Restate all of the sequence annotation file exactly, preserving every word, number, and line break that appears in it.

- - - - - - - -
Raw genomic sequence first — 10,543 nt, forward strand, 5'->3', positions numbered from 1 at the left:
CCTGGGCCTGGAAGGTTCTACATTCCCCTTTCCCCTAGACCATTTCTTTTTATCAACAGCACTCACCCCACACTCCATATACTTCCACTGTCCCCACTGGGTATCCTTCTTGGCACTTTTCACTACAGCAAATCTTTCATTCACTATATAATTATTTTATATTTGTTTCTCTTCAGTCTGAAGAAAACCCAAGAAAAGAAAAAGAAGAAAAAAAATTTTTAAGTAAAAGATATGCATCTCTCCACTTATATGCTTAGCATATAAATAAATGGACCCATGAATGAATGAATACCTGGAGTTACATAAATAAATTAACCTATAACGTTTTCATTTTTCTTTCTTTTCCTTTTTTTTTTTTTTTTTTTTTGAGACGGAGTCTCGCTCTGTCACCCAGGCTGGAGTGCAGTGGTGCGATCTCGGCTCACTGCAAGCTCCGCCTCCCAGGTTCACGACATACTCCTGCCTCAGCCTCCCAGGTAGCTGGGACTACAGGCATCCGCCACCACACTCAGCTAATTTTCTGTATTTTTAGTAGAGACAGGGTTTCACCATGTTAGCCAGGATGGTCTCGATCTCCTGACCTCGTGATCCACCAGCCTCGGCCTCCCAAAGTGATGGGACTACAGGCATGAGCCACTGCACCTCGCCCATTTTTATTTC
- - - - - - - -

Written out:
Raw genomic sequence first — 10,543 nt, forward strand, 5'->3', positions numbered from 1 at the left:
CCTGGGCCTGGAAGGTTCTACATTCCCCTTTCCCCTAGACCATTTCTTTTTATCAACAGCACTCACCCCACACTCCATATACTTCCACTGTCCCCACTGGGTATCCTTCTTGGCACTTTTCACTACAGCAAATCTTTCATTCACTATATAATTATTTTATATTTGTTTCTCTTCAGTCTGAAGAAAACCCAAGAAAAGAAAAAGAAGAAAAAAAATTTTTAAGTAAAAGATATGCATCTCTCCACTTATATGCTTAGCATATAAATAAATGGACCCATGAATGAATGAATACCTGGAGTTACATAAATAAATTAACCTATAACGTTTTCATTTTTCTTTCTTTTCCTTTTTTTTTTTTTTTTTTTTTGAGACGGAGTCTCGCTCTGTCACCCAGGCTGGAGTGCAGTGGTGCGATCTCGGCTCACTGCAAGCTCCGCCTCCCAGGTTCACGACATACTCCTGCCTCAGCCTCCCAGGTAGCTGGGACTACAGGCATCCGCCACCACACTCAGCTAATTTTCTGTATTTTTAGTAGAGACAGGGTTTCACCATGTTAGCCAGGATGGTCTCGATCTCCTGACCTCGTGATCCACCAGCCTCGGCCTCCCAAAGTGATGGGACTACAGGCATGAGCCACTGCACCTCGCCCATTTTTATTTC